Wednesday, June 1, 2016

An Appraisal of England Upturn'd


"England Upturn'd is a 128 page adventure by Barry Blatt that takes place during the English Civil War. Intrigue, insanity, and all the classic LotFP insanity is included in this one, as are alternate alignment rules (politics!) and a bunch of Cleric subclasses to fit right in to mid 1600s England."

It's available right now from the LotFP store, as well as RPGnow. This is Barry Blatt's blog.

If for some reason you inherently trust my opinion and just want to know if I think you should buy this: yes, you should buy this. If you buy the book itself you'll get the .pdf too, so there you go. If shipping from Finland gives you second thoughts, Noble Knight will probably be stocking it, as well as other quality retailers, so ask around.


I'm awaiting my softcover copy in the mail, but I've read the .pdf so my appraisal is based solely on that. 

Anyways, I'm assuming you know what this module is generally "about" (and what those things basically are), what a tabletop role-playing game is, what Lamentations of the Flame Princess is and what sort of things it has in it, so here we go:

This is an excellent module to build a campaign on, and if I didn't have one going already this is what I'd be running instead.

It has 10 Chapters, and 4 Appendices. The adventure is a map-crawl, with a "main event" happening at a key location. 


The first two chapters give an introduction and overview of the English Civil War, and describe the contours of the political powder-keg that this whole thing will be taking place in. Once you internalize all this you'll have no trouble portraying the various factions that'll be encountered throughout, and there's no spoilers for the adventure if you want to give it out to the players as well. 

The author also suggests you watch the film A Field In England, and I do too. It'll provide a useful visual and auditory reference point for you or your players, and there's a scene or two that will change the way you think about the corn beetle forever. You'll also want to practice a harsh and venomous Michael Smiley voice every night until you've got it just right after you've seen it too, for use at the table.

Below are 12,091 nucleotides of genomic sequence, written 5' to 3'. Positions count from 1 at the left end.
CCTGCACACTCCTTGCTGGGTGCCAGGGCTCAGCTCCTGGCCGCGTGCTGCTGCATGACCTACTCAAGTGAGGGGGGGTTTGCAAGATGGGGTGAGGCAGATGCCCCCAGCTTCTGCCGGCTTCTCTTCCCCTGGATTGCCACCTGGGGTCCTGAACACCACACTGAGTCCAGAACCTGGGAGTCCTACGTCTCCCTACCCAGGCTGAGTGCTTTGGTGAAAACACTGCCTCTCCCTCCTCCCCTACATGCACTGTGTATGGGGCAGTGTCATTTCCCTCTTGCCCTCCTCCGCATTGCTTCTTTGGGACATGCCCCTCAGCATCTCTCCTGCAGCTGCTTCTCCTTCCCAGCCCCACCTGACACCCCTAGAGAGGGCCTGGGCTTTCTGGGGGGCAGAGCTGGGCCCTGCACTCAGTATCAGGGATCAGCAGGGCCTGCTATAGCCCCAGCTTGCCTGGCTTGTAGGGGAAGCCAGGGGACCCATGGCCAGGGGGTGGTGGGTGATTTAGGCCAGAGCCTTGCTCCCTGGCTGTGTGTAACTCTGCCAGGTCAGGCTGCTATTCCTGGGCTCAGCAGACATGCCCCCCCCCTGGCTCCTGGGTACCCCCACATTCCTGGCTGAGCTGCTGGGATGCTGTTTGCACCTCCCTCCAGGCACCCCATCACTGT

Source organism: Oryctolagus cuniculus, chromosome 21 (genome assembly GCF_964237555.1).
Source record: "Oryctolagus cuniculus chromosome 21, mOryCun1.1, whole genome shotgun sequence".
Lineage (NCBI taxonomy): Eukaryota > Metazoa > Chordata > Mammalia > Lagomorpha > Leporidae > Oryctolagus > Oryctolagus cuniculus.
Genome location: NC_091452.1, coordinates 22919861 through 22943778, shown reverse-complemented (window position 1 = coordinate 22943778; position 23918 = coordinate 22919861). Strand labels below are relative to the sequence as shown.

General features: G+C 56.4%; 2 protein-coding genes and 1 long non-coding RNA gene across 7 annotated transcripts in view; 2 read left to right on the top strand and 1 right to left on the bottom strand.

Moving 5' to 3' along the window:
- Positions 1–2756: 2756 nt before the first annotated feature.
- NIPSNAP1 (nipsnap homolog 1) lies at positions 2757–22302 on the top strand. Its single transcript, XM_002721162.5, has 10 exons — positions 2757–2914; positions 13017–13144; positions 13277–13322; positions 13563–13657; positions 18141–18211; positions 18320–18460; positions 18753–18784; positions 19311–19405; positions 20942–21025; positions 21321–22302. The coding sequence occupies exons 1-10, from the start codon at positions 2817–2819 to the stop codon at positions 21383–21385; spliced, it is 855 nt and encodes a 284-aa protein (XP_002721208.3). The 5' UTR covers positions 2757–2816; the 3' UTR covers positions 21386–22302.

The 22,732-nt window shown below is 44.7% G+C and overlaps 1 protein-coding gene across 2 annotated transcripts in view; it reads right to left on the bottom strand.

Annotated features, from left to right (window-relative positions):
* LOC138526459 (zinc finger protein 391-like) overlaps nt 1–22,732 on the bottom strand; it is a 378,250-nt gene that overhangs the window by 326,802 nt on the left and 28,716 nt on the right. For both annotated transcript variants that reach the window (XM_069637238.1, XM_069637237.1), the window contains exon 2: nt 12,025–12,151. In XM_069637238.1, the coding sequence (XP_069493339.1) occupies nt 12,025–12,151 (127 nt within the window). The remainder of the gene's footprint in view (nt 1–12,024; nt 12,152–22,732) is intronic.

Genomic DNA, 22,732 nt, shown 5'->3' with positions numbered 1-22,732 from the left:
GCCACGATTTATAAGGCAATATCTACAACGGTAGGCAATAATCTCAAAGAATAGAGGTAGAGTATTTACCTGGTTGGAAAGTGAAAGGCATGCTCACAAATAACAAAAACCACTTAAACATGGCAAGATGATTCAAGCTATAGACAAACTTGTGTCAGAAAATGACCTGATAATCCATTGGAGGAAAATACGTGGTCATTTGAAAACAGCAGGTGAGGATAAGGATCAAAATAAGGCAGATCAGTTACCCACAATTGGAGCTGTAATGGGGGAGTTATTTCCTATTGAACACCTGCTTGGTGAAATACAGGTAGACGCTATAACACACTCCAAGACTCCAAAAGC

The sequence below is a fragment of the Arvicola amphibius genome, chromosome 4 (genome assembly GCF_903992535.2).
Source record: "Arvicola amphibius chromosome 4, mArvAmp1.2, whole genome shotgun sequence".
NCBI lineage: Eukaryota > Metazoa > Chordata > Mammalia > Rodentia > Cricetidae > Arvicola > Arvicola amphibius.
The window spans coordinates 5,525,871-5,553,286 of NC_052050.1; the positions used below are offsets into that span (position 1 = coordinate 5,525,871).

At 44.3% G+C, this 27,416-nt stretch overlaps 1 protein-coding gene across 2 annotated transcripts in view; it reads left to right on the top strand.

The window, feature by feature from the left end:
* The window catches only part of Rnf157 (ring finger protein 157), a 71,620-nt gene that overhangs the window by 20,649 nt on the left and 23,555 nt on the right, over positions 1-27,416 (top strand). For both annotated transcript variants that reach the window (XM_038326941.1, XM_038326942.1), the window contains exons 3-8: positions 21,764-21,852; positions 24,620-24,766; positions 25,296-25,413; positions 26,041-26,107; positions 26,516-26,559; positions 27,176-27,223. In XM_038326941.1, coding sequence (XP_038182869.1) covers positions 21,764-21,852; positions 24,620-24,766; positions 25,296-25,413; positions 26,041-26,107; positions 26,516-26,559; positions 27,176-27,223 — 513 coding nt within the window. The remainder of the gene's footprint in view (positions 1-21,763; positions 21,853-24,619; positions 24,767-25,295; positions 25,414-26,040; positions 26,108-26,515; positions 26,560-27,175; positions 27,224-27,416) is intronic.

Chapter 3 is the Referees Introduction, laying out all the major players of the module and guidance on how to run things. The NPC's are magnificent: one of them has a particular snuff habit and crocodile boots, while another has taken mythological cosplay to the furthest possible extremes. As a Referee I love having characters this vivid, interesting, and thoroughly insane. You'll love them too.
The core "situation" has an 18 day time limit leading to a 
very significant event or two that will be very exciting for the players to be in, and a total crack-up to run as the Referee. If you don't like time limits it seems like an easy one to hand-wave or delay if you wanted to, and the text describes a number of ways everything can play out based on probability and player action as well. I liked that detail quite a bit, there's no temptation to railroad due to the players not doing this thing or that, they can go chop wood if they want to and the world will just keep moving. You've even got daily schedule tables for certain NPC's, which also keeps things interesting if the Adventurers spy on them.

Chapter 4 is a top-notch description of the set and setting. It lays out the region to be explored, with plenty of elements to interact with beyond those involved in the main event. It also describes how law and order are kept in the area, and many smaller towns and villages. I love the details put into these places, and all the charged situations they have built into them. You've got simple highwaymen, and also means to immolate the party while simultaneously covering them in manure. There's a good ratio of supernatural strangeness to simple weirdness of humanity, and the Adventurers could even be fined for not attending church. I could imagine a superb session from them all.